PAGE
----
Friday, August 19, 2016

There Came a Time When the Brain Globes of Rambat Died!

There's a parallel world out there I'm curious about.

The Legion of Super-Heroes became famous, of course, during their long run in Adventure Comics in the 1960s. But this run ended with #380, cover dated May 1969. After that the Legion spent about a year (June '69-Sept '70) as backups in Action Comics. And then they didn't appear for about half a year, only reappearing as a backup in Superboy in spring of 1971. (So, you know, it was about like now, only not as bad.) The point of which is, between the summer of 1969 and, arguably, the spring of 1972 (when Dave Cockrum took over the art) there was a period during which DC wasn't really putting much effort into Legion comics.

You know what else happened during that period?

Jack Kirby moved from Marvel to DC and created the Fourth World. The first issue of these stories was Superman's Pal Jimmy Olsen #133, cover dated October 1970; apparently Kirby took over that title because there was no incumbent creative team on it.

(The Fourth World stuff was not a huge commercial success. Its titles (Jimmy Olsen, plus Mister Miracle, The Forever People, and The New Gods) lasted for a couple of years before Kirby turned his attention to other things, but DC has been using the characters and ideas ever since.)

What I want to know is this.

What if, instead of fitting the Fourth World stuff into the Jimmy Olsen comic, Kirby had scooped up a different Superman-adjacent franchise and done a Legion of Super-Heroes comic instead? It's a natural: nobody was really using the Legion, and their spacefaring future-adventures were a more natural fit for Kirby's imagination than Jimmy Olsen and his bow tie. I honestly have no idea why this didn't happen.

And if it had happened, how would it have changed things? I actually think it would have made things worse for the Legion, counterintuitive as that may seem. Consider:

- it's not like the Fourth World led to any kind of Jimmy Olsen renaissance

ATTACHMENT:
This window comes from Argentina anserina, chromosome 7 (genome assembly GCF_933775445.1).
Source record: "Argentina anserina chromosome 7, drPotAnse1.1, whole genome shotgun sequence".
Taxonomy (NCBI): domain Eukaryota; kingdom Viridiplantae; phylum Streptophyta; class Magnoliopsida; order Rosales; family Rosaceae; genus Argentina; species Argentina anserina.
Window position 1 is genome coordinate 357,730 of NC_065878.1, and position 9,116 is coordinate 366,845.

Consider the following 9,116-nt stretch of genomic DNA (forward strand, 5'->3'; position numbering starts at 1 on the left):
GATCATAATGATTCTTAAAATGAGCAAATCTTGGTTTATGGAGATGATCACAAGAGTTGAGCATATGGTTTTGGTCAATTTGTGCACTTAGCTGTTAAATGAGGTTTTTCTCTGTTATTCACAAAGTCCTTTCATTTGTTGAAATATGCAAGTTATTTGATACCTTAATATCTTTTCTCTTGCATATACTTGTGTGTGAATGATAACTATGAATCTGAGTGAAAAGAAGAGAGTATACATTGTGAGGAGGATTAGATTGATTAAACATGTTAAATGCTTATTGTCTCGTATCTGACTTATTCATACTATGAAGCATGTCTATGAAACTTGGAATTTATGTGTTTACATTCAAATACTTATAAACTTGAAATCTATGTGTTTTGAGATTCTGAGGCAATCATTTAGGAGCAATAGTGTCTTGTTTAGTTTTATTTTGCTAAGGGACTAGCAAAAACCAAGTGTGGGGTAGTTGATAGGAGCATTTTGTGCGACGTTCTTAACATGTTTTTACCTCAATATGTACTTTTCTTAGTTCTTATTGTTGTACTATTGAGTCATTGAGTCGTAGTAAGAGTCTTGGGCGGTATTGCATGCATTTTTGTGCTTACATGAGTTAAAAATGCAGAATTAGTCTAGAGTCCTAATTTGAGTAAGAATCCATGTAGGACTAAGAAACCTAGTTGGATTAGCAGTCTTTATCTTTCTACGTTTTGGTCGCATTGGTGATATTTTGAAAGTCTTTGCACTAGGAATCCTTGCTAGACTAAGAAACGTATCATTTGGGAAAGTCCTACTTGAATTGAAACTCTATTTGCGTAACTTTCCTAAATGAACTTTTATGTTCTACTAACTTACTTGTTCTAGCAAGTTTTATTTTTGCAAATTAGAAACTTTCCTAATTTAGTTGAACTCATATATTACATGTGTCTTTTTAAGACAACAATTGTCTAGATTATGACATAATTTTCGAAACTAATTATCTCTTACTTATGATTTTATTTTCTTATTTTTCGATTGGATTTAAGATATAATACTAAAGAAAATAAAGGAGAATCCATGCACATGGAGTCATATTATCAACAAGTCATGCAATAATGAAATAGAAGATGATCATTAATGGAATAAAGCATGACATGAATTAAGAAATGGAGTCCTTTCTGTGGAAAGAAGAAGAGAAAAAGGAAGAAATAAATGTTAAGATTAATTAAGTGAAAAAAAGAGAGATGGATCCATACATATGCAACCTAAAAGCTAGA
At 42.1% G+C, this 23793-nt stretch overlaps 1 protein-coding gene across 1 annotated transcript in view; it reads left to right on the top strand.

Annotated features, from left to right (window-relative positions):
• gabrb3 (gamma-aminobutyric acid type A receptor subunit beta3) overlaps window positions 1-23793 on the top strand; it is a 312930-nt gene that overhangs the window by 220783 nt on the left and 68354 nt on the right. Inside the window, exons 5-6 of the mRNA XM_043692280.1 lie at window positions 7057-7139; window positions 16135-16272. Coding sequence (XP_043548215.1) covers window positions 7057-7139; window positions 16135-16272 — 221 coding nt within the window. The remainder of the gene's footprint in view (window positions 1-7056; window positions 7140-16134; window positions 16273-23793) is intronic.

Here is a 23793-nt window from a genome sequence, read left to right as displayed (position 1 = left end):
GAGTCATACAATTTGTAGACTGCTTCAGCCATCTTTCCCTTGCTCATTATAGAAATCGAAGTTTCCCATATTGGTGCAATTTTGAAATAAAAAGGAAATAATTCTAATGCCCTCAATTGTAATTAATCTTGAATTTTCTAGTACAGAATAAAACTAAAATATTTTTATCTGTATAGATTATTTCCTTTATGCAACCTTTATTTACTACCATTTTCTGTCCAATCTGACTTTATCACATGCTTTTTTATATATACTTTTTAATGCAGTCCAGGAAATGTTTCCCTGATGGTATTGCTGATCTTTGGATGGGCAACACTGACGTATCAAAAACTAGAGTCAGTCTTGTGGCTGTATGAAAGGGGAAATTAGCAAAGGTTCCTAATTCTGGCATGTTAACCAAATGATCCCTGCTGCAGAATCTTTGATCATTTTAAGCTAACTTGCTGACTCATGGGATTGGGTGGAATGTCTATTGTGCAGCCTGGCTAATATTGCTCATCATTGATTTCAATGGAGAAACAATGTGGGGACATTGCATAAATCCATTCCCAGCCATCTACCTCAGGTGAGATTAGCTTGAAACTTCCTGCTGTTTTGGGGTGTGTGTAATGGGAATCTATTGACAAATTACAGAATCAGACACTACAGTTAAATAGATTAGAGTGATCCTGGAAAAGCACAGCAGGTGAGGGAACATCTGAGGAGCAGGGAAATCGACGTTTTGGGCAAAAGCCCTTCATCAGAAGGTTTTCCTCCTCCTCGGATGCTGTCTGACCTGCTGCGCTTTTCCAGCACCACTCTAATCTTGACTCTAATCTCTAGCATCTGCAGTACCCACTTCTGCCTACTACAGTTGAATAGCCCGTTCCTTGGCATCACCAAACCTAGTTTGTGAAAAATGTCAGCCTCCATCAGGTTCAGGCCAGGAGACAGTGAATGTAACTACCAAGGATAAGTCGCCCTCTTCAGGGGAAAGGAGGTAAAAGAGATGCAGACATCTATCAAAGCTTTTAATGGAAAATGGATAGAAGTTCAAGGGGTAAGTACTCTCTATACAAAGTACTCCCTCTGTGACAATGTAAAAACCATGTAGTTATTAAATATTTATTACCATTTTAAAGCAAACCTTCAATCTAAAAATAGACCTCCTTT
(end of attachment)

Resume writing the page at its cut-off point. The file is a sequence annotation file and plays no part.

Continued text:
- Darkseid and Mr. Miracle have been enduring characters, but despite DC's fascination with the various properties, there really haven't been that many Fourth World-related comics, post-Kirby, that have been any good
- Kirby would have been taking over the Legion before Cockrum's costumes, before Wildfire and Dawnstar, before Lightning Lad and Saturn Girl married, before Invisible Kid and Chemical King died. Would subsequent writers have felt compelled to keep the Legion the same as it was when Kirby was working on it?
- what would have happened to the Legion when Kirby was done with it? Would they have found a home in the Superboy title, or not? Given a different chain of events, would Bates and Cockrum and Grell and Levitz have found their way to the LSH?

So I'm not saying I wish it had happened. (For one thing, and I know this is heresy, but Kirby is one of those great comic-book creators whose style doesn't really appeal to me, along with Joe Kubert, Curt Swan, Carmine Infantino, Gil Kane, and Don Heck.) But I would like to know what it would have been like.

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Blogger Dougie said...

I've blogged about Imaginary Stories of Batman and Robin by Kirby, circa Omac and Dingbats but I never considered LSH! At first I couldn't picture Kirby handling a cast of that size-until I recalled the Action and Superboy stories usually only featured four or five Legionnaires at a time anyway. Kirby employed large-ish casts in mid-60s FF and JO, as you say. I imagine he might use the more visually dramatic and vibrant Legionnaires: Brainy, Cham, Bouncing Boy, Phantom Girl, Shadow Lass, Vi, Sun Boy. Lightning Lad-possibly Superboy.

The more I think about it, the more I like it! Plenty of "groovy" dialogue, a lot of goofiness and some of the Fourth World ideas like the Parademons, the Deep Six - maybe Big Bear or Barda as Legionnaires?
Subsequent writers would definitely use his concepts. They've been doing it since 1977.

7:37 AM  
Blogger Matthew E said...

I honestly wonder why it didn't happen.

10:44 AM  

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